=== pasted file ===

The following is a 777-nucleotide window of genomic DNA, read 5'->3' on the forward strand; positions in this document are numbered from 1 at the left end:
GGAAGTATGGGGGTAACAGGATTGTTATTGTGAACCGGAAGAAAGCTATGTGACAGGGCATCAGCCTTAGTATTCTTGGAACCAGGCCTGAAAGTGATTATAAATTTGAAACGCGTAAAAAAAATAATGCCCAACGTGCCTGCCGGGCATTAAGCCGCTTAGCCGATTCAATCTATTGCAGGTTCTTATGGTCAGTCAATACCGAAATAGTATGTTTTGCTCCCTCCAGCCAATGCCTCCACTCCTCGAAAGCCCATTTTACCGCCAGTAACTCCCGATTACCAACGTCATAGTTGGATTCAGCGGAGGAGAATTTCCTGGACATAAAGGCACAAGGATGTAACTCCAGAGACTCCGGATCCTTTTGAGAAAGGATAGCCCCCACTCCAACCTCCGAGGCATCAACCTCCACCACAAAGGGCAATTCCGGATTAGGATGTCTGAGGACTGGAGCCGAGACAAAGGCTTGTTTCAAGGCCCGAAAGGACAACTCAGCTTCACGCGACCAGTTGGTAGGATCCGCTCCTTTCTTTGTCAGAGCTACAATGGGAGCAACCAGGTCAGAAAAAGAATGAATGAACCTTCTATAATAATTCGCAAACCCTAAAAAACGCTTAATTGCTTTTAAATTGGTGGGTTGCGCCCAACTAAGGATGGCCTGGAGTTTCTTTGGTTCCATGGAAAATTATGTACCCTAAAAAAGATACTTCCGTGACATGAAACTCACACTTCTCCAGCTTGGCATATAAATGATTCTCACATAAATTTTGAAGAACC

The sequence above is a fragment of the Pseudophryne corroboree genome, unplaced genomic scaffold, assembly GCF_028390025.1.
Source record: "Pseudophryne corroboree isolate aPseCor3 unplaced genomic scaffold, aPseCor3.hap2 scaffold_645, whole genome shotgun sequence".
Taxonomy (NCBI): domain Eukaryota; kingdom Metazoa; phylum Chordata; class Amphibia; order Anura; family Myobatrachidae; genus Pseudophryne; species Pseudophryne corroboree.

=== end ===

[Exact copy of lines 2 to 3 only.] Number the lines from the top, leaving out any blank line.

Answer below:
GGAAGTATGGGGGTAACAGGATTGTTATTGTGAACCGGAAGAAAGCTATGTGACAGGGCATCAGCCTTAGTATTCTTGGAACCAGGCCTGAAAGTGATTATAAATTTGAAACGCGTAAAAAAAATAATGCCCAACGTGCCTGCCGGGCATTAAGCCGCTTAGCCGATTCAATCTATTGCAGGTTCTTATGGTCAGTCAATACCGAAATAGTATGTTTTGCTCCCTCCAGCCAATGCCTCCACTCCTCGAAAGCCCATTTTACCGCCAGTAACTCCCGATTACCAACGTCATAGTTGGATTCAGCGGAGGAGAATTTCCTGGACATAAAGGCACAAGGATGTAACTCCAGAGACTCCGGATCCTTTTGAGAAAGGATAGCCCCCACTCCAACCTCCGAGGCATCAACCTCCACCACAAAGGGCAATTCCGGATTAGGATGTCTGAGGACTGGAGCCGAGACAAAGGCTTGTTTCAAGGCCCGAAAGGACAACTCAGCTTCACGCGACCAGTTGGTAGGATCCGCTCCTTTCTTTGTCAGAGCTACAATGGGAGCAACCAGGTCAGAAAAAGAATGAATGAACCTTCTATAATAATTCGCAAACCCTAAAAAACGCTTAATTGCTTTTAAATTGGTGGGTTGCGCCCAACTAAGGATGGCCTGGAGTTTCTTTGGTTCCATGGAAAATTATGTACCCTAAAAAAGATACTTCCGTGACATGAAACTCACACTTCTCCAGCTTGGCATATAAATGATTCTCACATAAATTTTGAAGAACC

The sequence above is a fragment of the Pseudophryne corroboree genome, unplaced genomic scaffold, assembly GCF_028390025.1.